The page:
This is according to Home Affairs Minister, Robeson Benn, who told media operatives on Monday that these persons are still unaccounted for and evidence suggests that they are not in Guyana. Information has suggested that they used the country as a transit point to enter other countries.
“There are 33,000 persons of Haitian citizenship who have come to Guyana over the last three years and 2020 to date. Those who arrive are missing. We know that they are not in Guyana. We know many reports of them going over the Corentyne River, perhaps to French Guiana. We know that many of them are said to be going to Brazil. We believe that there are strong elements of human trafficking and people smuggling in relation to this matter,” the Minister shared.
He went on to say that since taking office a few months ago, there were requests for persons of Haitian nationality to enter Guyana using charter flights. However, these were denied but these persons have found other alternatives.
“I had refused the landing of a charter flight some time ago surprisingly from the Dominica Republic and Haiti, which was consisting of all Haitians. It appears that after that refusal, there have been attempts to come through Barbados on smaller planes and through Caribbean Airlines to continue what we view as trafficking.”
Minister Benn went on to say among the list of persons are seven children, and information suggests that they are not related to the persons they were travelling with. However, an investigation is in full swing. Government is looking at measures which can be put in place, including the issuance of visas to curb these discrepancies.
“It does not appear that any of these children have any relation to the persons who they were travelling with. The investigations are underway and we anticipate that we will have these people return to their homes. We will have to institute a system with visas being issued before persons from any of those countries can come to Guyana,” Benn shared.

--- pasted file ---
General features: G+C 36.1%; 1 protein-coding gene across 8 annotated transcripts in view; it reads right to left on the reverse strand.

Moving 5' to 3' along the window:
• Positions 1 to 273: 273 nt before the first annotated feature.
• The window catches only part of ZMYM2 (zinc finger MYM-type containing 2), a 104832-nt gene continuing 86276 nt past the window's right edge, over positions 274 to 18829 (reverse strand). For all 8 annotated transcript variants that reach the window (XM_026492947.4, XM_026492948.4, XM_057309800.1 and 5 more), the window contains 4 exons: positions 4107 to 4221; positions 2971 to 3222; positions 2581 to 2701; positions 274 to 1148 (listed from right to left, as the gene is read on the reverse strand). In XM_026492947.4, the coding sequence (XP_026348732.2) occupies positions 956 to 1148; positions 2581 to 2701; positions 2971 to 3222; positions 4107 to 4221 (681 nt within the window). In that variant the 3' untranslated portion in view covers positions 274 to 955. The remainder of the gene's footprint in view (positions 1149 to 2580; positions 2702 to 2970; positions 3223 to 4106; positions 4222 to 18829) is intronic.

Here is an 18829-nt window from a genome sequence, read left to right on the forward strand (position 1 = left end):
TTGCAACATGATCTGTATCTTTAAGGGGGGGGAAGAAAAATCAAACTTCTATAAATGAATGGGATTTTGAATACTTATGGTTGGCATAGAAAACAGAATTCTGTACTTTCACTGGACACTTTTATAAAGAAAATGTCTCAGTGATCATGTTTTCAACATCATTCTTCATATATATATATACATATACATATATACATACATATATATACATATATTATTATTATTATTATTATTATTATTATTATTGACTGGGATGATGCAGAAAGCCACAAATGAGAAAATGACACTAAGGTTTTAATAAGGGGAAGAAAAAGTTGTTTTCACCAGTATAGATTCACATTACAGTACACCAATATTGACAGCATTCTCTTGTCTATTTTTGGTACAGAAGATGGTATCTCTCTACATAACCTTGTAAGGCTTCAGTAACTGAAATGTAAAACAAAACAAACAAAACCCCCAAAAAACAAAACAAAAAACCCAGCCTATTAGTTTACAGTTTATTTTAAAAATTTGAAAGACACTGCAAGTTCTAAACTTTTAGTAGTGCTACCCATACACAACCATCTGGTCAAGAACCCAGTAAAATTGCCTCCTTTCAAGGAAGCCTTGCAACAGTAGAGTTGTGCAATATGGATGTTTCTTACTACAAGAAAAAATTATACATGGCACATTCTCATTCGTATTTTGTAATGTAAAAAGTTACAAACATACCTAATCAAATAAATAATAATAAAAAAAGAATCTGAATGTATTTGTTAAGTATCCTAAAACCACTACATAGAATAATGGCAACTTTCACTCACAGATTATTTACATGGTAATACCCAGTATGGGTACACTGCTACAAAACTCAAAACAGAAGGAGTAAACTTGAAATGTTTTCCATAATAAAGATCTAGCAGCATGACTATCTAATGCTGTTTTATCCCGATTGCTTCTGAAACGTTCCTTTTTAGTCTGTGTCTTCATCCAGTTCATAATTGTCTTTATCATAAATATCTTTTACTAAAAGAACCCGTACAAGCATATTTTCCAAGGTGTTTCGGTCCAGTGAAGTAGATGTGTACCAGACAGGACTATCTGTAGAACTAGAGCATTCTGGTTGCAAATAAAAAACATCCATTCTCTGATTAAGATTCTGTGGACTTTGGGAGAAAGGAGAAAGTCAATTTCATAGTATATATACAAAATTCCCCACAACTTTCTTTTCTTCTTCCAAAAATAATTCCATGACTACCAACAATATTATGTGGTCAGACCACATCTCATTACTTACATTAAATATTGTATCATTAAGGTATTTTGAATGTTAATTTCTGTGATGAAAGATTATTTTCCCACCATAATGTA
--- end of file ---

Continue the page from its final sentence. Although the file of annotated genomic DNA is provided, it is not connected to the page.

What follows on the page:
Up to August 2019, information showed that 8476 Haitian nationals arrived in the country, but the data showed that only 1170 have left, leaving more than 7000 immigrants unaccounted for.
While the issue of foreign nationals overstaying their time in the country is not a new one, the numbers have significantly increased since 2015. In 2013, 188 Haitians arrived in Guyana with 99 departures; and in 2014, 227 arrived and 113 departed
But in 2015, there were 770 arrivals and only 136 departures; in 2016, 722 arrivals with 451 departures; in 2017, 3515 arrivals and 291 departures; and in 2018, 1237 arrivals with only 85 departures.
While the then APNU/AFC Administration had contended that the immigrants may be leaving Guyana illegally to head to Brazil or Suriname (to head to French Guiana), no concrete moves were made to monitor the situation or attempt to put a stop to the illegal movement of people.
The legislative adjustment to Schedule II of the Immigration Act, Cap 14:02 was amended to include Haiti as a beneficiary to the Caribbean Single Market and Economy (CSME), which facilitates free movement within the region and automatic entry and stay of six months in Caricom countries.
Prior to the amendment, the Act had facilitated the six-month automatic stay to other Caricom member states including Antigua and Barbuda, Barbados, The Bahamas, Montserrat, Grenada, Jamaica, Suriname, Trinidad and Tobago with the exception of Haiti, whose nationals had required a visa and were only allowed to stay for up to 90 days or three months.
Since then, Haitians no longer need a visa to travel to Guyana and are afforded the same treatment and welcome that other Caricom nationals have enjoyed.